Cybersecurity is a critical concern for businesses of all sizes, but small and medium-sized businesses (SMBs) are particularly vulnerable to attacks. SMBs are often targeted by cybercriminals due to their weaker security systems and lower awareness of cybersecurity risks. 

In this blog, we’ll discuss eight cybersecurity statistics that SMBs must know in 2023, as well as some best practices they should implement to keep their organization safe.

SMB Cybersecurity Statistics

By understanding current cybersecurity statistics, your organization can minimize the potential of future attacks, gain value in your ongoing cybersecurity efforts and learn more about which measures may be beneficial for your organization to implement. 

Before we dive into statistics, however, it’s important to note that the size of an SMB can range anywhere from 25 to 1,000 employees. Similarly, the definition of a cybersecurity intrusion can be quite broad depending on the source; an intrusion can be anything from a single phishing email to a company-wide data breach. 

With that in mind, here are eight statistics that all SMBs should be aware of in 2023: 

1. 70 to 83% of SMBs are not prepared for a cyberattack1

Even though the threat of cyberattacks has steadily increased, most SMBs are generally not financially prepared for an attack, nor are they concerned about being a potential target. 

2. Over 80% of all security incidents are due to unpatched vulnerabilities2

An unpatched vulnerability refers to applications or systems that contain known vulnerabilities that have not yet been addressed through the implementation of updates or patches. If these vulnerabilities become exploited, they can potentially lead to a compromise of the affected system’s security.  

Many of these vulnerabilities and security incidents can be traced to missing elements that could have been addressed through modern security approaches, such as applying Zero Trust Principles and using modern anti-malware software. 

3. Over 80% of organizations experiencing a Business Email Compromise (BEC) did not have Multi-Factor Authentication2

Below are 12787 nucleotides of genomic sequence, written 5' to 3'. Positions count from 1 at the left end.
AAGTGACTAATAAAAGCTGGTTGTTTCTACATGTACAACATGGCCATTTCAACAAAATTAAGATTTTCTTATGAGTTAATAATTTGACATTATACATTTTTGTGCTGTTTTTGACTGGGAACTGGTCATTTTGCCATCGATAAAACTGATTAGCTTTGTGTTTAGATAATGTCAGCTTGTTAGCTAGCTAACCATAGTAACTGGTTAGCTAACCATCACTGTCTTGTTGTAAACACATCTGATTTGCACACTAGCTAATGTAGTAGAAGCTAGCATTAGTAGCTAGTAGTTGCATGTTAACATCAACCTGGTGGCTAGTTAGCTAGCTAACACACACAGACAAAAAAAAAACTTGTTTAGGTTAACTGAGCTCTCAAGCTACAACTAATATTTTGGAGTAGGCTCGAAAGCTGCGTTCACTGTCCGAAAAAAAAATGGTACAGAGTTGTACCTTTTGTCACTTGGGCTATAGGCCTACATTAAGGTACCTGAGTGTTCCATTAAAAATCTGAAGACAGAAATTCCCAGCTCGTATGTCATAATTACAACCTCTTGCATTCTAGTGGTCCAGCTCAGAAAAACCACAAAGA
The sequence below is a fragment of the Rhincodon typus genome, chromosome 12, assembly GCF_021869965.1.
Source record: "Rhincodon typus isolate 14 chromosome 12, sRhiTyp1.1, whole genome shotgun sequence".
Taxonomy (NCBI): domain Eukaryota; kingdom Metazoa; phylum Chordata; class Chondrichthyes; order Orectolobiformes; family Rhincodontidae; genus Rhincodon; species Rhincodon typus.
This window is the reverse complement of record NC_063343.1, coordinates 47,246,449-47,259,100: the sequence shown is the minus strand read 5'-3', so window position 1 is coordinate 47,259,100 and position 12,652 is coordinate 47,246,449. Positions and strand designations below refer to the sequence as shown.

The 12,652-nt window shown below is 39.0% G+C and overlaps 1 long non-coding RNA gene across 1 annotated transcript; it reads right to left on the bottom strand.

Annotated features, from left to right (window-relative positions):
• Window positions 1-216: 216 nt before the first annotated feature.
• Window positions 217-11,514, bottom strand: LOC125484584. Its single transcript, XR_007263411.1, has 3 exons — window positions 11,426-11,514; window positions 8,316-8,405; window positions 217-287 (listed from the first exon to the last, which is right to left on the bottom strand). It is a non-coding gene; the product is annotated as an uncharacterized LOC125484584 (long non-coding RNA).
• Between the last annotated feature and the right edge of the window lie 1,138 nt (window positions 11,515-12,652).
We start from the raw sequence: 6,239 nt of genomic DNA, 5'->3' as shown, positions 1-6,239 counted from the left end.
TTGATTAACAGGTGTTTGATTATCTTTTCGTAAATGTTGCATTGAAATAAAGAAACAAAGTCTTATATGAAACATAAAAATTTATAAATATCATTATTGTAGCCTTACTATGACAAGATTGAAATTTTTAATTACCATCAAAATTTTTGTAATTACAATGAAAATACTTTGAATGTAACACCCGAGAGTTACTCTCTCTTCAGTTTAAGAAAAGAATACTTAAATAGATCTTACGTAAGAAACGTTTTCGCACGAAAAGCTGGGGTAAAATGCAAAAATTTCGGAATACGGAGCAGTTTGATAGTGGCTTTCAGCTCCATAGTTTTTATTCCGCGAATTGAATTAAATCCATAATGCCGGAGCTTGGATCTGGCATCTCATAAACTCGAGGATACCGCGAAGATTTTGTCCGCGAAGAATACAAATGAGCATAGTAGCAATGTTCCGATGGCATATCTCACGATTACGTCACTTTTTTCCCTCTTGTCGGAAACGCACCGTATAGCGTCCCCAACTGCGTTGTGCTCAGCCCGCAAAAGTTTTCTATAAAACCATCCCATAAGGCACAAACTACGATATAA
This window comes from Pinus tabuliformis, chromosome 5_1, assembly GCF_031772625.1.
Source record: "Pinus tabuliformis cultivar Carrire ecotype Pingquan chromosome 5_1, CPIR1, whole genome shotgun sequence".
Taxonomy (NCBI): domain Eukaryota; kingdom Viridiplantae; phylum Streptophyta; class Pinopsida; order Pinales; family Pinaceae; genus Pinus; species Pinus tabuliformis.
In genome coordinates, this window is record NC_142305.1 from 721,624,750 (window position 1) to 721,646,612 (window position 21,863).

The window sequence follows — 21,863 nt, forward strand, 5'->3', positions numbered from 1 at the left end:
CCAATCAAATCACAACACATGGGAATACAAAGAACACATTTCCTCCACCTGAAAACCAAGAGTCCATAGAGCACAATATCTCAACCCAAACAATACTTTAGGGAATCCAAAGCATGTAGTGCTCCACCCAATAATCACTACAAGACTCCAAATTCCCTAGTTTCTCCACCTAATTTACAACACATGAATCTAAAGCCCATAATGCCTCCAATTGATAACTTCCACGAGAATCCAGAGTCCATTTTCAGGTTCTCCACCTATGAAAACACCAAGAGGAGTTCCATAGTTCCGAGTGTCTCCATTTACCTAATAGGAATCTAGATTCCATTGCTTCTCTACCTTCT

Business Email Compromise (BEC) is a form of target phishing, or spear phishing, with the objective of tricking employees into taking harmful actions — i.e., sending money to the attacker.

Implementing MFA makes it more difficult for a threat actor to gain access to information systems, such as remote access technology, email or billing systems, even if passwords are compromised through phishing attacks or other means. 

4. The average time it takes for an SMB to recover critical systems from an encrypting malware attack is 7 days3

Ransomware is a form of malware that encrypts a victim’s files and prevents access until a ransom payment is made. Recovery typically takes a few days to a week, but can take months, depending on the size and complexity of an organization’s IT infrastructure. 

Having a well-thought-out backup and recovery plan in place can help your organization minimize downtime from an encrypting malware attack.

5. The average cost for full recovery of a typical on-premise SMB server environment can reach up to $100,000+3

The costs associated with a cyberattack can vary greatly, but are inarguably significant: 

Cost to investigate, remediate and repair the environment 

Even if good backups are in place and the attack is caught early, any mainstream attack against an SMB can range from $10,000 to $50,000 plus. This includes the cost of investigating the scope of the attack, as well as remediating and repairing the environment through restoring services. 

Cost of the penalty or fine 

If your organization’s data is held to HIPAA-compliant procedures or FTC standards, there may be an additional penalty or fine you must pay in regard to a cyberattack.  

These fines depend on the type of data and the scope of the incident, but often range anywhere from $10,000 to $100,000 plus. Many times organizations faced with these penalties failed to conduct an accurate and thorough risk analysis, implement appropriate audit controls and notify the affected individuals in a timely manner. 

Cost of the ransom itself 

The third cost that is often associated with cyberattacks is the ransom itself. A ransom payment is the result of an attacker getting into your organization’s environment, encrypting files and successfully blocking the recovery of the existing data by destroying backups.  

Ransom payments can range anywhere from $100,000 to $1M plus, depending again on the size of the SMB, the scope of the incident and the potential payout the attacker thinks they can receive from the organization. A ransom demand is a calculated percentage of the target company’s annual revenue (usually around 3%). 

6. 48% of organizations rank ransomware and targeted threats as their number one concern for 20232

Ransomware schemes have continued to evolve and grow each year, and they won’t slow down. A Digital Defense Report by Microsoft indicated that 50% of Microsoft cybersecurity recovery engagements were related to ransomware in 2022.

The most observed contributing factors to weak protection against ransomware were weak identity controls, ineffective security operations and limited data protection. 

  • 88% of impacted organizations did not employ Azure Active Directory best practices. 
  • 68% of impacted organizations did not have an effective vulnerability management and patch management program. 
  • 60% of impacted organizations did not use Endpoint Detection and Response (EDR).